Site #1—the Anasazi Field Winery has always been a popular and pleasant venue with a large, heated wooden pavilion and a magnificent view of their vineyards and orchards. Jim Fish and his friends organize the parking so well that it is a snap to get in and get out. Homemade organic goat cheese and delectable chocolates make great gifts and go well with wine sampling. Chile ristras, garlic decorations, and exotic honey compliment the space with the colors of the Southwest harvest.

Site #2—Heated for the comfort of all, the Big Tent east of Las Placitas Presbyterian Church has a fun, festive feeling. It is alive with laughter and conversations between artists, patrons, and friends getting together. The artists decorate their booths with their work, inviting people to come down each side to see what they have created. Kids of all ages will enjoy viewing the fire truck outside the tent.

Site #3—The Placitas Elementary School is a hotspot, with the largest venue of almost fifty exhibitors. Booths fill the gym and most of the halls, making it fun to discover unique treasures in the various areas. A chair massage will be available for those people that need a special moment to relax.

For the wine-lovers, Anasazi Fields Winery will be featuring a new release of their American Cranberry Table Wine, the perfect complement to the holiday dinner. They will also be serving cups of hot, mulled cranberry wine, two grape-based wines, and three wines produced exclusively from fruit grown in Placitas: apple, peach, and plum.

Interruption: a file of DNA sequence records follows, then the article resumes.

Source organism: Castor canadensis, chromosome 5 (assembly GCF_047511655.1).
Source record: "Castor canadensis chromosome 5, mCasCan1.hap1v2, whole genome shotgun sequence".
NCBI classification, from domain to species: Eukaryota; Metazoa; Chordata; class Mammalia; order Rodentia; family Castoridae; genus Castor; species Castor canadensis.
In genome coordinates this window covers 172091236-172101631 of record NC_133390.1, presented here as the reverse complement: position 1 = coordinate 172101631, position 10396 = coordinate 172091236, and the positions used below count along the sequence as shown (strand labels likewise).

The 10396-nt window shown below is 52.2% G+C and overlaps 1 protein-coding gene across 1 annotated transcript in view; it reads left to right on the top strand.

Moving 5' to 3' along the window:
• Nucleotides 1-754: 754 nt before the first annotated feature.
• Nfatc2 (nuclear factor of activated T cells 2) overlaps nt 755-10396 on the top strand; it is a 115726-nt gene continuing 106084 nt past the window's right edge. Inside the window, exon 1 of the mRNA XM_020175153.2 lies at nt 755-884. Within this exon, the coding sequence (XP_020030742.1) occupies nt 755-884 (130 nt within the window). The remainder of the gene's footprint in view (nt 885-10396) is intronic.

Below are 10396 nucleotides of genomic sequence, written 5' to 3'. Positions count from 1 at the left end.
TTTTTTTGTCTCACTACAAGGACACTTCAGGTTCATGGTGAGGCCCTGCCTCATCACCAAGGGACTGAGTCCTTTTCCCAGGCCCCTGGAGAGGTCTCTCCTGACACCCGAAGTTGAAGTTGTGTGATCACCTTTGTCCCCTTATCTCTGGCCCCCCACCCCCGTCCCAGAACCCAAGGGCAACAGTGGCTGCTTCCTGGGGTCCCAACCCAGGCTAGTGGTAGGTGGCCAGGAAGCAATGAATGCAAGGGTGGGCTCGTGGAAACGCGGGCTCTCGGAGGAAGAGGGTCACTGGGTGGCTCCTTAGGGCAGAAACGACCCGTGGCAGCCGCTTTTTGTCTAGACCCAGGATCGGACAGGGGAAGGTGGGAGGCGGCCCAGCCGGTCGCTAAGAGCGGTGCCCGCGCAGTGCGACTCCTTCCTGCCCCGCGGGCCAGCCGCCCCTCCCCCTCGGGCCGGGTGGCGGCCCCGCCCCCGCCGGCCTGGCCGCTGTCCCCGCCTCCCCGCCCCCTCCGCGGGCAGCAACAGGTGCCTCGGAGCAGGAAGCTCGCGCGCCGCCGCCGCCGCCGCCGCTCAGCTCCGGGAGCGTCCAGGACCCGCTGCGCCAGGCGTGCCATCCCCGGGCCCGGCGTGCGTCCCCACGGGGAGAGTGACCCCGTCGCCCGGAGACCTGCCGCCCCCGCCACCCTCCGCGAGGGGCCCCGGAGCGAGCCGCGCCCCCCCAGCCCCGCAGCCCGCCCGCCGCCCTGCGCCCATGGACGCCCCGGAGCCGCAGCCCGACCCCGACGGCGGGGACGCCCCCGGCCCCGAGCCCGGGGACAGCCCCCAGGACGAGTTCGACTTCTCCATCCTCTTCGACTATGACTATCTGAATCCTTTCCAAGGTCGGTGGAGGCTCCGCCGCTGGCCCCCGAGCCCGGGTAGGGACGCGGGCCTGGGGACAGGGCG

Delicious food will be available at all of the sites. At Site #1, Anasazi Fields Winery will feature Little Smokies, serving salmon on a stick, shrimp and chicken tacos, and stuffed mushrooms. At Site #2, the Presbyterian Church will be selling homemade food at the Chile Pepper Café. Their menu will include breakfast burritos, pulled pork sandwiches, tamales, brownies, cookies, and drinks. At Site #3, in the foyer, the Bernalillo High School Thespian club will have a fundraiser with a bake sale of homemade desserts and other edibles.

The Holiday Sale has raised more than $11,000 dollars in the past ten years for the Arts in the School program. All proceeds from the raffle will buy art supplies for the children of the Placitas Elementary School. The public can purchase tickets for one dollar for the chance to win a nice piece of artwork. All raffle items will be on display at the School.

The iconic Placitas Holiday Sale T-shirts with a design of the Sandias by Susan Junge will be available for eight dollars, with all the profits donated to Casa Rosa Food Bank.

Be sure to visit the fundraising table, supporting the Library at the Elementary School, the Placitas Fire Department, and La Casa Rosa located outside the tent. Inside the tent, the Las Placitas Presbyterian Church will sell their own delicious frozen chile, “Just Coffee,” and handmade Christmas gift bags to benefit Habitat for Humanity and other mission projects.

The fair is November 23 and November 24, from 10:00 a.m. until 5:00 p.m. on Saturday, and 10:00 a.m. until 4:30 p.m. on Sunday. Located six miles east of I-25 on Highway 165 (take exit 242). Colorful signs and banners will mark the way through the scenic hills to the historic village of Placitas.